Our results show that dietary BRBs and phenylethylisothiocyanate (PEITC) inhibit NMBA activation in esophageal explants and in liver microsomes of Fischer 344 (F344) rats and also induce GST activity in the liver, which could result in enhanced detoxification of NMBA. An ethanol extract of BRBs and known components of BRBs, that is, ellagic acid (EA) and anthocyanins (cyanidin-3-glucoside and cyanidin-3-rutinoside), modulated NMBA metabolism differentially in esophageal explants as well as in liver microsomes.
[3H]-NMBA was purchased from Moravek Biochemicals (Brea, CA) and purified by Dr. Dhimant Desai (Pennsylvania State University, Hershey, PA). An ethanol extract of BRBs was supplied by Dr. Stephen Hecht (University of Minnesota Cancer Center, Minneapolis, MN). EA and PEITC were purchased from Aldrich Chemical Company (Milwaukee, WI), and the anthocyanins cyanidin-3-glucoside and cyanidin-3-rutinoside were from Indofine Chemical Company (Hillsborough, NJ).
A Soxhelt extraction procedure was used to obtain the ethanol extract of lyophilized BRBs (Hecht et al., manuscript in preparation).
All experimental protocols were in accordance with National Institutes of Health guidelines and approved by the Institutional Animal Care and Use Committee of The Ohio State University. Four- to 5-wk-old male F344 rats, purchased from Harlan Sprague-Dawley (Indianapolis, IN), were housed three per cage under standard conditions (20 ± 2°C, 50 ± 10% relative humidity, 12-h light/dark cycles). Modified AIN-76A–purified diet (Dyets, Bethlehem, PA) and water were provided ad libitum.
Fresh frozen BRBs of the Jewel variety were purchased from the Stokes Fruit Farm (Wilmington, OH). Berries were shipped frozen from the fruit farm to Van Drunen Farms (Momence, IL) for freeze-drying. The methods for freezedrying BRBs have been described (20,21). After freeze-drying, the berries were ground into a powder, and the powder was shipped frozen to the Ohio State University where it was stored at −20°C. Diets containing 5% or 10% freeze-dried BRBs or 5 µmol PEITC were prepared weekly by mixing into modified AIN-76A diet for 20 min using a Hobart mixer and stored at 4°C until fed to the animals. The starch in the 5% and 10% BRB diet was reduced by 5% or 10% to insure an isocaloric diet. Diets were administered in glass feeding jars to allow for weekly food consumption measurements.
The effect of dietary BRBs and PEITC on NMBA metabolism was studied in esophageal explant cultures and in liver microsomes prepared from BRB- and PEITC-treated rats. Rats were randomized and divided into groups of six so that they received AIN-76A diet or AIN-76A diet containing either 5% or 10% BRBs or 5 µmol PEITC. The animals were maintained on their respective diets for 3 wk, after which they were euthanized and their livers and esophagi excised. The livers were snap-frozen in liquid nitrogen and the esophagus removed aseptically. Food intake and body weight data were not taken during the 3 wk of feeding because earlier experiments with BRBs and PEITC at the same dietary levels showed no effect on these parameters (20,21,30).
The esophagi were immersed in Leibovitz’s L-15medium (GIBCO, BRL, Rockville, MD) supplemented with penicillin (100 units/ml) and streptomycin (100 µg/ml). Explant cultures were prepared as described earlier (31). Briefly, individual esophagi were opened longitudinally and cut into small explants of approximately 3 mm. The explants were placed in 60-mm tissue culture dishes with the mucosal side uppermost. Two milliliters of low-calcium PFMR-4* medium (BioSource International, Camarillo, CA) supplemented with growth factors as described before was added to each dish (30). The explants were placed in a CO2 incubator maintained at 37°C for 30min to allow the explants to adhere to the surface of the dish. The medium was removed and fresh medium containing 1 µCi/ml of [3H]NMBA was added to the explants. The explants were then placed in an incubation chamber gassed with a mixture of 50% O2, 45% N2, and 5% CO2 and maintained at 37°C with gentle rocking to allow the culture to be bathed inmedium and exposed alternately to the O2 in the chamber. After 4 h of incubation, 500 µl of medium was collected from each explant culture and filtered through an Acrodisc (0.2-µm pore size; Gilman Sciences, Ann Arbor, MI) and analyzed for unmetabolized [3H]NMBA and metabolites of NMBA by reverse-phase high-performance liquid chromatography (HPLC) as described earlier (25,31). The HPLC system used for these analyses consisted of a gradient controller, two 510 pumps, a C18 column, a 484 UV detector, an Eppendorf column heater (all from Millipore Corp., Bedford, MA), and a β-Ram radioflow detector (IN/US Systems, Inc., Tampa, FL). Fifty microliters of each sample of filtered medium was analyzed along with authentic standards for NMBA, benzyl alcohol, benzaldehyde, and benzoic acid. Samples were eluted with 2.4% acetic acid (pH 3.7) in 20% acetonitrile. The eluent flow rate was 1 ml/min, and the scintillation cocktail flow rate through the radioflow detector was 2 ml/min. Detection of eluates was by UV absorption at 254 nm and flow-through radioactivity. Major peaks of radioactivity were tagged, and the area under each peak was expressed as a percent of total radioactivity in the 50-µl sample (31). The results from three independent culture experiments were averaged.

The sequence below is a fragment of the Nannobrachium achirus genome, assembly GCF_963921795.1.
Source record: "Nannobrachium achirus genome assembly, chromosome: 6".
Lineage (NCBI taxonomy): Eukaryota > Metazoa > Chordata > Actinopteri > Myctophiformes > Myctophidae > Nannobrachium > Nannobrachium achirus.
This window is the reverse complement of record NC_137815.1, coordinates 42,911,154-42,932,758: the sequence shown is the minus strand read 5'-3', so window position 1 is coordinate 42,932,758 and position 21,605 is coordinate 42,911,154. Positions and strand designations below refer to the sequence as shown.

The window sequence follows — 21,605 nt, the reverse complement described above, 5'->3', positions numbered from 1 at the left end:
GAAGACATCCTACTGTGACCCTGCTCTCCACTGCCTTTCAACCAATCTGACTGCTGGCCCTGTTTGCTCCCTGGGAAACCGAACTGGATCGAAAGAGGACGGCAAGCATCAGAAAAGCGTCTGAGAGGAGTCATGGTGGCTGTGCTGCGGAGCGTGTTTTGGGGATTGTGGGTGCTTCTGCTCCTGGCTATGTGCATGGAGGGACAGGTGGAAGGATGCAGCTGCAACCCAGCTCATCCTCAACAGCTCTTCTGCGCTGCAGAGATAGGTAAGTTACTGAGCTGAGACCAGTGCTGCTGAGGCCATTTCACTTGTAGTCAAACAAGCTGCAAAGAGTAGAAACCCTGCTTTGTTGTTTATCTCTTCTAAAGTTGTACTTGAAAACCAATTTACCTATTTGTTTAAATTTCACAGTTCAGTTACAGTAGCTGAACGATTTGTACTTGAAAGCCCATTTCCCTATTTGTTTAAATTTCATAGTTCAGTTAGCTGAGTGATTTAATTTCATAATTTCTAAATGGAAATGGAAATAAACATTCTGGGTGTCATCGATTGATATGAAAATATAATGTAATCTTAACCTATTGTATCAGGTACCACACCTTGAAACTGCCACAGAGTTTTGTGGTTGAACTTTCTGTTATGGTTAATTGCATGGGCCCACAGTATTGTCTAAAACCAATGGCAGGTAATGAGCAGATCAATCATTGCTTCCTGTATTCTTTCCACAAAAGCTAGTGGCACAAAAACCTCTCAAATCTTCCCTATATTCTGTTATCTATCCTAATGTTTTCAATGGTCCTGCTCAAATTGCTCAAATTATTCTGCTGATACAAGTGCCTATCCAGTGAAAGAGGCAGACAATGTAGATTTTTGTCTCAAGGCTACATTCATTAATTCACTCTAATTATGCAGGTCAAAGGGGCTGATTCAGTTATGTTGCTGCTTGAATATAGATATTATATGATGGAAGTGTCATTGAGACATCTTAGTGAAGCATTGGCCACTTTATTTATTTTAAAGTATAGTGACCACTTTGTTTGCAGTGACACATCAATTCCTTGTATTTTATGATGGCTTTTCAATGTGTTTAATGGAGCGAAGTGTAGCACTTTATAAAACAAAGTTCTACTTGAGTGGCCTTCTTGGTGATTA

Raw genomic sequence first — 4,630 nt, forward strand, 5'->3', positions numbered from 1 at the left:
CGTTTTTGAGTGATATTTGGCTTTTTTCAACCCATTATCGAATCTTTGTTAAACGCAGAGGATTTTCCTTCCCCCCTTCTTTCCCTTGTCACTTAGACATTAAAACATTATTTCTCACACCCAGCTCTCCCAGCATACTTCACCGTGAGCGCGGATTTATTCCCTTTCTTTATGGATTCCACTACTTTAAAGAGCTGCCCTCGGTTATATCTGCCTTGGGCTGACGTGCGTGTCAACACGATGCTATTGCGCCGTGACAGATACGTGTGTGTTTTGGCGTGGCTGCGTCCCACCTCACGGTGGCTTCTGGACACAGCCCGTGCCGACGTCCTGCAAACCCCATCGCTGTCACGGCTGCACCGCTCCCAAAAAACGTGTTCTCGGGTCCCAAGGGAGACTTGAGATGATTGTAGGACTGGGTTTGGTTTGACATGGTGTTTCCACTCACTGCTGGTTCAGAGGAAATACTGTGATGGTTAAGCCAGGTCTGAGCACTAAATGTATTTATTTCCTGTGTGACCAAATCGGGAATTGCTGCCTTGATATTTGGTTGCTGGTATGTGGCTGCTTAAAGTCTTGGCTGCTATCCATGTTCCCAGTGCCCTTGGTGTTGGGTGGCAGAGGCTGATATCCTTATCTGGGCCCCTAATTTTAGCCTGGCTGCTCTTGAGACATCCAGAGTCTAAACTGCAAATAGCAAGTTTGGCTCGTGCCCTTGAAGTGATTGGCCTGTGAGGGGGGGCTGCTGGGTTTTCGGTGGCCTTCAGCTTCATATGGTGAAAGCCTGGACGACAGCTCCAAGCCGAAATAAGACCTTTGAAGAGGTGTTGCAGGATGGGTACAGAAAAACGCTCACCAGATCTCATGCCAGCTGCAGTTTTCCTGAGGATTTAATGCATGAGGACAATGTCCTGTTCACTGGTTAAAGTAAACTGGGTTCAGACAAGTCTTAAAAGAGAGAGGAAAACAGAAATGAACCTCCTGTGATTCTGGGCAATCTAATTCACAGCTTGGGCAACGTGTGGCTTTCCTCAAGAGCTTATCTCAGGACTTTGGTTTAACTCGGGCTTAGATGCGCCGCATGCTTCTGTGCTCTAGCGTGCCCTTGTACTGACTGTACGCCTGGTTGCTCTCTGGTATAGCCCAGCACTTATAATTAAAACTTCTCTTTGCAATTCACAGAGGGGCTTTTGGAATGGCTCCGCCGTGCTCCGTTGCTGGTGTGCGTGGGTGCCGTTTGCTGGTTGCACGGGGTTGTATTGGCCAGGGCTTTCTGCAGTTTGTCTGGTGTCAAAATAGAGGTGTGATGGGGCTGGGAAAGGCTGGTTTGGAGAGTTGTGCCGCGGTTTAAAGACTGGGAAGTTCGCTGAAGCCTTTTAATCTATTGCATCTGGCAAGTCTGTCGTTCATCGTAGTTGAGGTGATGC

The effects of the ethanol extract of BRBs and individual components known to be present in BRBs on NMBA metabolism were investigated in esophageal explant cultures from rats fed control AIN-76 diet. Explant cultures were prepared as described previously and pretreated with either the ethanol extract of BRBs (100 µg/ml medium), EA (100 µM), cyanidin-3-glucoside (100 µM), cyanidin-3-rutinoside (100 µM), or PEITC (100 µM) and incubated for 30 min in the rocking organ chamber as described previously. Cultures were treated with 1 µCi/ml of [3H]NMBA and incubated for an additional 4 h. NMBA metabolism was analyzed as described previously.
Livers of rats treated with BRBs and PEITC diets as described previously were used to investigate the dietary effect of BRBs and PEITC on NMBA metabolism in the liver. Microsomal and cytosolic fractions were prepared according to Smith et al. (32) and stored at −80°C until used for study. Microsomes (0.5–1.0 mg) were added to a reaction mixture containing 50 mM Tris-HCl (pH 7.4), 0.5 mM NADPH, 7.5 mM MgCl2, and 2.5 mM ethylenediaminetetraacetic acid (EDTA) in a total volume of 250 µl. The reaction was started with the addition of 1 µCi/ml of [3H]NMBA and incubated for 45 min. The reaction was terminated by the addition of 50 µl of 60% trichloroacetic acid. The reaction mixture was centrifuged at 2,000 g for 5 min, and the supernatant of each sample was filtered through 0.2-µm Nanosep filters and analyzed for NMBA and its metabolites by reverse-phase HPLC.